What little “action” that occurs during this stretch is mostly handled off-camera. Greenfield not only shows an ease with offing major characters but he also does so quite sadistically – for example Tracy, the reporter who does the story on the Shark. After finding out that Tracy informed Boxer that Kathy was a spy, Kincade, clearly a mean son of a bitch, orders that Tracy be taken care of – and we learn, some pages later, that she’s been raped and murdered! Boxer handles the news pretty much emotionlessly, and Greenfield really digs in the knife with all these characters coming out of the woodwork and informing Boxer that Tracy loved him and even said he was the best she ever had(!), etc.
The back cover has it that the plot of Bloody Seas is about the Shark venturing into Russian waters to exfiltrate a group of spies. This plot actually doesn’t show up until the final pages of the book, as Boxer is called back onto command status and takes over the Shark. During the rescue of the spies Borodin again appears, commanding the Russian version of the Shark (named the Sea Savage), and we have another mostly-boring naval battle between the two. There’s a bit of gunplay stuff though as Redfern, apparently the commander of the ground troop squad of the Shark, disembarks the sub and takes on some Russian commandos, but for the most part Greenfield glides through the action scenes with little violence or gore.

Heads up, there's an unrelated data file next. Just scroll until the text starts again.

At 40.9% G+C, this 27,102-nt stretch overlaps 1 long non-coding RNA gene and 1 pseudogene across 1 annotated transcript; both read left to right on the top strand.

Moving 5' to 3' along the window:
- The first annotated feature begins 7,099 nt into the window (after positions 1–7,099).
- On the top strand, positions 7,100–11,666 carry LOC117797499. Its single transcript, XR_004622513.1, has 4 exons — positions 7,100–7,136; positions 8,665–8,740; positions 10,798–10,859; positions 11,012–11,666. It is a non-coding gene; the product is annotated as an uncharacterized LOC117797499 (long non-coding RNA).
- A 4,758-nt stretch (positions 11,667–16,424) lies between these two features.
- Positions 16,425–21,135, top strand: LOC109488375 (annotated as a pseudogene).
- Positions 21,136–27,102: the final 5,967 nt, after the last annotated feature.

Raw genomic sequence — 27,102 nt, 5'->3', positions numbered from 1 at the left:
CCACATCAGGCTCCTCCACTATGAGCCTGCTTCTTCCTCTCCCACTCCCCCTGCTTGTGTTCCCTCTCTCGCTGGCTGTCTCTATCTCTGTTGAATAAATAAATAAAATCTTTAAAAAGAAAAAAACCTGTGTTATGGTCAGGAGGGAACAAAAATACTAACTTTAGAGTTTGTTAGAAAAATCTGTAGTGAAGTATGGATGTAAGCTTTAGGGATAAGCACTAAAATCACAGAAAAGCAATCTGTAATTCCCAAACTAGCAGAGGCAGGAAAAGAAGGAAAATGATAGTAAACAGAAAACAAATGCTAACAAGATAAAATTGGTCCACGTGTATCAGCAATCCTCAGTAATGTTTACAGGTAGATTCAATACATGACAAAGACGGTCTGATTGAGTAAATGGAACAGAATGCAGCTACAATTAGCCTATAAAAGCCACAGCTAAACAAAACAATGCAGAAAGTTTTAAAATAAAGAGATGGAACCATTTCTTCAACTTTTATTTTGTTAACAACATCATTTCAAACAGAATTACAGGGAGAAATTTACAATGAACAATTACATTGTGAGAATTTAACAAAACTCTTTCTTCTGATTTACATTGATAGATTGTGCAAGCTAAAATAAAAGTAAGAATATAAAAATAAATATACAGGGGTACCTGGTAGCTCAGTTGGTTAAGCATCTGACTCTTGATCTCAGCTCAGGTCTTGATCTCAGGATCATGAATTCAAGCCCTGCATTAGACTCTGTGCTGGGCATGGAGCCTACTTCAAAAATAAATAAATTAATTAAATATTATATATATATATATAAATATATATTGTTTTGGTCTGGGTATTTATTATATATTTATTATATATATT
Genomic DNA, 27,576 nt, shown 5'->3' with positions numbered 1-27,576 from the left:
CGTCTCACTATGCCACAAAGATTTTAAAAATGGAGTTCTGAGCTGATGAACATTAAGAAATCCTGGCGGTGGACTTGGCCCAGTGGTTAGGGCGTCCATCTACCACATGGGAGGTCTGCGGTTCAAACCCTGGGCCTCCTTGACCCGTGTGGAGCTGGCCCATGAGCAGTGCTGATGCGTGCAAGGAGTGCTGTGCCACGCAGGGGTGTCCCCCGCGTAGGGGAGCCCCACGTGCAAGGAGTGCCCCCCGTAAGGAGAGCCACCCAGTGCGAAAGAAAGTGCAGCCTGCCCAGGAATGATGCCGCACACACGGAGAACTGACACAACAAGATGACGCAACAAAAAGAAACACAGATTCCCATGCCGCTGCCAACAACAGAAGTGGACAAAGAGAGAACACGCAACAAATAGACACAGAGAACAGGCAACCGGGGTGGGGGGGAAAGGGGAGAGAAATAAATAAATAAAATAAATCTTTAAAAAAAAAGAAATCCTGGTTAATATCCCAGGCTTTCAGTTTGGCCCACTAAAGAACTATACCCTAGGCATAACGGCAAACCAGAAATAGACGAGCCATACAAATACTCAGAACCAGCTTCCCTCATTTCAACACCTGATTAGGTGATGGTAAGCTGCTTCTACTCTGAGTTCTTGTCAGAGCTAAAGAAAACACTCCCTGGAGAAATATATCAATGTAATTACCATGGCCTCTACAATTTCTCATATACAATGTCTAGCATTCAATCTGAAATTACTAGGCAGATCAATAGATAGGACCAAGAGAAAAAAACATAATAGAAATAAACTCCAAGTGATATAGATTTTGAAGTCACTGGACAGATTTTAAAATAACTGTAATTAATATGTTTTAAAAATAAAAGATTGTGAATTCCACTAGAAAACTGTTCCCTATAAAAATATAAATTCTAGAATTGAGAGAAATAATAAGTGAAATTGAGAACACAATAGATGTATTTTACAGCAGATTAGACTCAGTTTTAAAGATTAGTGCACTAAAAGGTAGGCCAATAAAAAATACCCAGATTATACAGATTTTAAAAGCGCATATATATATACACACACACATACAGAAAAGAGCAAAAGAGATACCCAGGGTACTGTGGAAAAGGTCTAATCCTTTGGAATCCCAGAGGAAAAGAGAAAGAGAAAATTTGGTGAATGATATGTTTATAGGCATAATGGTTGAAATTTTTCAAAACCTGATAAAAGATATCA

True to form, the novel ends with this climatic action scene, leaving the implication clear that the next volume will pick up immediately afterward. Luckily, the fourth volume is one of the handful I have, so I’ll be able to at least get a grasp of the continuity-heavy basis of the Depth Force series. While I can’t say Bloody Seas was great, it did flow very well, mostly due to Greenfield’s assured command of the craft…not to mention the goofy, Harold Robbins-esque sex scenes.